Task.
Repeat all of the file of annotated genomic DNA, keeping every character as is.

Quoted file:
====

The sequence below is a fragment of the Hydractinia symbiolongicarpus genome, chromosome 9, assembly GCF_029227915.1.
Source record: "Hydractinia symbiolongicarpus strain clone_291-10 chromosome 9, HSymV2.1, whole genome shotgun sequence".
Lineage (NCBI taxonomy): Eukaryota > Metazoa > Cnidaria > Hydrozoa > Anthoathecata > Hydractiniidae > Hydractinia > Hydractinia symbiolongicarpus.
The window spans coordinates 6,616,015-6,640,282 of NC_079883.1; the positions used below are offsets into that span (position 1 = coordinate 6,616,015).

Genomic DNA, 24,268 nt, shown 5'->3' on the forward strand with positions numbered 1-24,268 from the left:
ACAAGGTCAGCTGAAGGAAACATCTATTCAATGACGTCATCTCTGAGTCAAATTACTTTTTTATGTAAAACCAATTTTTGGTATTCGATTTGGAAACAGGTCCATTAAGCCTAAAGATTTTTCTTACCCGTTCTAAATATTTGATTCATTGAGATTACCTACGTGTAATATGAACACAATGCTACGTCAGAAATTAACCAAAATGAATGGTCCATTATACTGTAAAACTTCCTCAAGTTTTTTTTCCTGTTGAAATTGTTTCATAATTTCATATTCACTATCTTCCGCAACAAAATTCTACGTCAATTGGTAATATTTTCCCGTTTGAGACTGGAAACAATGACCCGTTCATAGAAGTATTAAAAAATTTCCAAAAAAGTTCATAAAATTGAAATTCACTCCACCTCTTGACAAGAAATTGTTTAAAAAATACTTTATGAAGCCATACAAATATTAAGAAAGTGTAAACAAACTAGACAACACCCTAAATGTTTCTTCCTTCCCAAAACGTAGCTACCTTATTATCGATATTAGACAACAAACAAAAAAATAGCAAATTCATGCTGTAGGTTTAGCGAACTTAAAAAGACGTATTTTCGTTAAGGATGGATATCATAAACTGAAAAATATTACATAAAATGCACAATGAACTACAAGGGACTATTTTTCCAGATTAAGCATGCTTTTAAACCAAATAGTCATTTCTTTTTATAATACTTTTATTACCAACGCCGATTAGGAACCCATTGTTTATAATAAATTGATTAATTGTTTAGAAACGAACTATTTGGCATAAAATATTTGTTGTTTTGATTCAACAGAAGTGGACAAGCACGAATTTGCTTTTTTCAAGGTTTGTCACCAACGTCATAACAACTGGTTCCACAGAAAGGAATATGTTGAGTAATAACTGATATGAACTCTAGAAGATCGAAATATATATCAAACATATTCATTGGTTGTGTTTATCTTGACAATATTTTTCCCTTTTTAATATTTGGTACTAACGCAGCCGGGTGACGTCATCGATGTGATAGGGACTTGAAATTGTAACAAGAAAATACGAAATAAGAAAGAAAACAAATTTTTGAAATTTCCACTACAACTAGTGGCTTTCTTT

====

The sequence below is a fragment of the Hydractinia symbiolongicarpus genome, chromosome 9, assembly GCF_029227915.1.
Source record: "Hydractinia symbiolongicarpus strain clone_291-10 chromosome 9, HSymV2.1, whole genome shotgun sequence".
Lineage (NCBI taxonomy): Eukaryota > Metazoa > Cnidaria > Hydrozoa > Anthoathecata > Hydractiniidae > Hydractinia > Hydractinia symbiolongicarpus.
The window spans coordinates 6,616,015-6,640,282 of NC_079883.1; the positions used below are offsets into that span (position 1 = coordinate 6,616,015).

Genomic DNA, 24,268 nt, shown 5'->3' on the forward strand with positions numbered 1-24,268 from the left:
ACAAGGTCAGCTGAAGGAAACATCTATTCAATGACGTCATCTCTGAGTCAAATTACTTTTTTATGTAAAACCAATTTTTGGTATTCGATTTGGAAACAGGTCCATTAAGCCTAAAGATTTTTCTTACCCGTTCTAAATATTTGATTCATTGAGATTACCTACGTGTAATATGAACACAATGCTACGTCAGAAATTAACCAAAATGAATGGTCCATTATACTGTAAAACTTCCTCAAGTTTTTTTTCCTGTTGAAATTGTTTCATAATTTCATATTCACTATCTTCCGCAACAAAATTCTACGTCAATTGGTAATATTTTCCCGTTTGAGACTGGAAACAATGACCCGTTCATAGAAGTATTAAAAAATTTCCAAAAAAGTTCATAAAATTGAAATTCACTCCACCTCTTGACAAGAAATTGTTTAAAAAATACTTTATGAAGCCATACAAATATTAAGAAAGTGTAAACAAACTAGACAACACCCTAAATGTTTCTTCCTTCCCAAAACGTAGCTACCTTATTATCGATATTAGACAACAAACAAAAAAATAGCAAATTCATGCTGTAGGTTTAGCGAACTTAAAAAGACGTATTTTCGTTAAGGATGGATATCATAAACTGAAAAATATTACATAAAATGCACAATGAACTACAAGGGACTATTTTTCCAGATTAAGCATGCTTTTAAACCAAATAGTCATTTCTTTTTATAATACTTTTATTACCAACGCCGATTAGGAACCCATTGTTTATAATAAATTGATTAATTGTTTAGAAACGAACTATTTGGCATAAAATATTTGTTGTTTTGATTCAACAGAAGTGGACAAGCACGAATTTGCTTTTTTCAAGGTTTGTCACCAACGTCATAACAACTGGTTCCACAGAAAGGAATATGTTGAGTAATAACTGATATGAACTCTAGAAGATCGAAATATATATCAAACATATTCATTGGTTGTGTTTATCTTGACAATATTTTTCCCTTTTTAATATTTGGTACTAACGCAGCCGGGTGACGTCATCGATGTGATAGGGACTTGAAATTGTAACAAGAAAATACGAAATAAGAAAGAAAACAAATTTTTGAAATTTCCACTACAACTAGTGGCTTTCTTT